First Nations, Inuit, and Métis communities across Canada are emerging as successful major project leaders, but not all of them have the necessary resources to make informed decisions, manage risks, and finance large-scale investments in their futures.

The Current Landscape

Major projects are massive drivers of economic activity in Canada. Over the next decade, they are projected to generate $540 billion in capital spending while acting as a major source of job creation across all regions of the country.

Despite the profound impacts major projects can have on Indigenous lands, resources, and people, Indigenous communities have often lacked input into these development decisions. But they have persevered and secured legal victories asserting their rights. Many have also formed mutually beneficial relationships with industry to mitigate project impacts and produce community benefits.

Increasingly, Indigenous communities are seeking ownership in major projects. As co-owners, they can form deeper partnerships with industry and pursue greater decision-making power and long-term, stable revenue generation.

Our research explores the challenges Indigenous communities face and the best practices that industry, governments, and lenders use to support Indigenous ownership while delivering major projects on time and on budget.

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Key Findings

Through early engagement, trust-based relationships, and creative transaction structures, Indigenous communities and project proponents are de-risking investments in major projects.

Most Indigenous communities lack access to affordable capital to acquire meaningful major project ownership. Successful but geographically limited financing programs must be expanded to address this issue.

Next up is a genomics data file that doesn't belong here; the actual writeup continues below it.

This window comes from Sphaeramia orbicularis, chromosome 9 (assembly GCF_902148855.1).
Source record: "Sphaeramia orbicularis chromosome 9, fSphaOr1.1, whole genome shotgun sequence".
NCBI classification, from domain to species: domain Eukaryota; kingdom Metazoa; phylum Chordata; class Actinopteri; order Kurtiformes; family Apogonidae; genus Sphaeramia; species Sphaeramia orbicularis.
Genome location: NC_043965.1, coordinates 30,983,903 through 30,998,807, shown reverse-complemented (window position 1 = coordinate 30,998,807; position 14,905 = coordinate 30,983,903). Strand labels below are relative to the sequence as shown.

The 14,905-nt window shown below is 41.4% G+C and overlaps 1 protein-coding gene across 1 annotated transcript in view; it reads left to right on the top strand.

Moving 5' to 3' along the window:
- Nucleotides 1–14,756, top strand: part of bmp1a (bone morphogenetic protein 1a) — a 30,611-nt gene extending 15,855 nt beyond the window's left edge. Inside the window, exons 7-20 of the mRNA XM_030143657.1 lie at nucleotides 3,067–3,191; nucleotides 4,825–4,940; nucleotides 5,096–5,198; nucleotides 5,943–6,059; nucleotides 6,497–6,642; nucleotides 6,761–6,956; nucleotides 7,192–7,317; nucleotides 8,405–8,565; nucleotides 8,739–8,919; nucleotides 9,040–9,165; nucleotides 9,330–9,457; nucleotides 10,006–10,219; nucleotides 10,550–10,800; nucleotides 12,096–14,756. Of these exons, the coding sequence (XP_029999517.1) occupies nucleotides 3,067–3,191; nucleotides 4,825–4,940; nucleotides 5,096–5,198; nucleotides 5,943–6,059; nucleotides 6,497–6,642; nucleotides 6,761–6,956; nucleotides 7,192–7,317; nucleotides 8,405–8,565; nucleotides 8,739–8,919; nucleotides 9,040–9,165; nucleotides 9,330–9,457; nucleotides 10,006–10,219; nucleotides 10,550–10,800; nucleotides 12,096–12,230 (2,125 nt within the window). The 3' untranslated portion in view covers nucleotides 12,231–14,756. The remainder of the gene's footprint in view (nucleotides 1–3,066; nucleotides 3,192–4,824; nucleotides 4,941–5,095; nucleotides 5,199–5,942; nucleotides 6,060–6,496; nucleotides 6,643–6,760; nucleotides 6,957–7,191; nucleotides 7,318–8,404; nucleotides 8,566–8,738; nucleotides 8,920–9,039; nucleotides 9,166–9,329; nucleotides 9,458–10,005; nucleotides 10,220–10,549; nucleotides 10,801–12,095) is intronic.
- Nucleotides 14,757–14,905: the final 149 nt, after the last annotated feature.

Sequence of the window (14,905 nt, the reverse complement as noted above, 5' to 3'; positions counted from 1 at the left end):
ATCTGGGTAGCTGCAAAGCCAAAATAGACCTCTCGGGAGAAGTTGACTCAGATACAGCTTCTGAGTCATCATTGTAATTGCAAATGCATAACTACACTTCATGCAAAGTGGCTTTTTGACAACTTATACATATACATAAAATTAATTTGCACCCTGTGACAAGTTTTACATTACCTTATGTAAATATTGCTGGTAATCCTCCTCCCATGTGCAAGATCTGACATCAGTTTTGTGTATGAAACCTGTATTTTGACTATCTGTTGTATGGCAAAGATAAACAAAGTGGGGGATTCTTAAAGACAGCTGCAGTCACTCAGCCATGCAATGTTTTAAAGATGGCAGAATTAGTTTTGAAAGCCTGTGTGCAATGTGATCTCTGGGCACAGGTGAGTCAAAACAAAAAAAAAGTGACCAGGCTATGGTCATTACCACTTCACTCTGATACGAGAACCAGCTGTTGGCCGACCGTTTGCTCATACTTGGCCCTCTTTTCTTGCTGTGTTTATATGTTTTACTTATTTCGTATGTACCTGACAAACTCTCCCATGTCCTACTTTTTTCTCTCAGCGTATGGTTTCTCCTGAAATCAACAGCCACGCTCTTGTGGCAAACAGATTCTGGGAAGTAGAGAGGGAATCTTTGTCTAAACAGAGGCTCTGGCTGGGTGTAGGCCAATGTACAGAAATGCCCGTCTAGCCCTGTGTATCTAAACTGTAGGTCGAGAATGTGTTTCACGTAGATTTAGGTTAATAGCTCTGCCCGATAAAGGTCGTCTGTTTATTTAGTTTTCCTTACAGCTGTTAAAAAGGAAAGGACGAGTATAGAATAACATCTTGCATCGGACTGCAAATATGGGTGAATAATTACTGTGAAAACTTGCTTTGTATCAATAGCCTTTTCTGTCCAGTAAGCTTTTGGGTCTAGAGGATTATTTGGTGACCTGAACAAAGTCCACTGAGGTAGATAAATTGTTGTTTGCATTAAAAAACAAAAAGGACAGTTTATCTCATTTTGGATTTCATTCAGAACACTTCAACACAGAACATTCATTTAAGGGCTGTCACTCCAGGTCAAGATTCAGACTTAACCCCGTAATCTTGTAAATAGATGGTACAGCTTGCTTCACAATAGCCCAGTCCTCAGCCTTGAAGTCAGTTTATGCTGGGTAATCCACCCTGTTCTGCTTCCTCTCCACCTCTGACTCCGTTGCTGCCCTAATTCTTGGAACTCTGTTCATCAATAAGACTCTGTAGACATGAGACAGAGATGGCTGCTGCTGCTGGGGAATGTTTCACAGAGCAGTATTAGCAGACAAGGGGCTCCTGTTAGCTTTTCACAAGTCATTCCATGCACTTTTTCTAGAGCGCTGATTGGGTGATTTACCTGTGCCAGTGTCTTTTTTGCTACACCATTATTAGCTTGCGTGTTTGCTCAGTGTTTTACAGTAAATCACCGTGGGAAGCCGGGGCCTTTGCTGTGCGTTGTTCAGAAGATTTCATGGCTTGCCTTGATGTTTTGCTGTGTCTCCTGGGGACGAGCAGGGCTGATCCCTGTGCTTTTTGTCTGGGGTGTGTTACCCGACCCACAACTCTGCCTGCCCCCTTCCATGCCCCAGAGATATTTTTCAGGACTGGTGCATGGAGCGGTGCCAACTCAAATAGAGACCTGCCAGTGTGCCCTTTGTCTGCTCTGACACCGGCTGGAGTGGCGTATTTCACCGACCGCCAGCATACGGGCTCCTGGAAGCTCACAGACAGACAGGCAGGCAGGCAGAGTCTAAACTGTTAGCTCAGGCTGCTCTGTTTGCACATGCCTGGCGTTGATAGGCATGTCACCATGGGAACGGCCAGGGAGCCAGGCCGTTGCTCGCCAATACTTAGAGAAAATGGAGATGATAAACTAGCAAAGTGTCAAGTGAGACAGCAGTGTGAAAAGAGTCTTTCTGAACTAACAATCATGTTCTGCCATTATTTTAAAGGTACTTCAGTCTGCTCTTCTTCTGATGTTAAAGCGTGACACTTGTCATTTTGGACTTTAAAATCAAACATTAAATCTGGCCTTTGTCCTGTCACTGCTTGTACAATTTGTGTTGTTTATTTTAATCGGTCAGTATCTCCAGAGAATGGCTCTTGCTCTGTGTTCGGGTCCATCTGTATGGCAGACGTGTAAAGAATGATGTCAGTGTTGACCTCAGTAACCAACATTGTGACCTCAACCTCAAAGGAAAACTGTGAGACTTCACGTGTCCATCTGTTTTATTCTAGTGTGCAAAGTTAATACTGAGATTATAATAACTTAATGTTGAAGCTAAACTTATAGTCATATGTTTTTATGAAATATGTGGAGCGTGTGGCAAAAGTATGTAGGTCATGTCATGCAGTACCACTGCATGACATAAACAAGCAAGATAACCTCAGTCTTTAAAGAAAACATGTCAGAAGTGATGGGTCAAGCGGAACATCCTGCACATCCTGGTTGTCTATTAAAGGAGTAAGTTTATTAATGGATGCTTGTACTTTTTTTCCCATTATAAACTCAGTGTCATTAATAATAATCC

Métis and Inuit communities lack access Indigenous-led institutions that facilitate major project ownership. A distinctions-based approach is needed to bridge this gap.

Remote communities can benefit from shared capacity and resources that take into account their small scale and funding programs that consider their low revenues and high project costs.

The federal government can further de-risk major project investments involving Indigenous co-owners by clarifying how its policies will impact project returns.

Creative partnerships between Indigenous communities and industry have potential to deliver major projects with greater certainty and shared prosperity. Canada can be a world leader in supporting the efforts behind this momentum.

Matthew Belliveau

Matthew Belliveau

Senior Research Associate

Recent releases

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Indigenous Ownership: Overcoming Obstacles and Forging Partnerships

Impact paper  |  25-min read  |  September 29, 2022

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Indigenous Ownership: A New Economic Era

Online experience  |  8-min read  |  February 7, 2022

Matthew Belliveau

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